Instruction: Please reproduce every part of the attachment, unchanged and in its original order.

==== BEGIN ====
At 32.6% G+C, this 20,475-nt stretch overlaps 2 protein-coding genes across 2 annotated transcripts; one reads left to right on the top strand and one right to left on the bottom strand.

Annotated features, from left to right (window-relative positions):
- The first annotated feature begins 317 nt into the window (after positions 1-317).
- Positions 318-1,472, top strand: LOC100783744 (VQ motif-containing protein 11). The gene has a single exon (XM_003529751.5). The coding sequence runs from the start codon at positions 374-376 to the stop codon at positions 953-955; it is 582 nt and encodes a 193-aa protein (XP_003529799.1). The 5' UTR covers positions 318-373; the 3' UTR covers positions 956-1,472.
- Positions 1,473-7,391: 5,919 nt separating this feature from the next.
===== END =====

At 32.6% G+C, this 20,475-nt stretch overlaps 2 protein-coding genes across 2 annotated transcripts; one reads left to right on the top strand and one right to left on the bottom strand.

Annotated features, from left to right (window-relative positions):
- The first annotated feature begins 317 nt into the window (after positions 1-317).
- Positions 318-1,472, top strand: LOC100783744 (VQ motif-containing protein 11). The gene has a single exon (XM_003529751.5). The coding sequence runs from the start codon at positions 374-376 to the stop codon at positions 953-955; it is 582 nt and encodes a 193-aa protein (XP_003529799.1). The 5' UTR covers positions 318-373; the 3' UTR covers positions 956-1,472.
- Positions 1,473-7,391: 5,919 nt separating this feature from the next.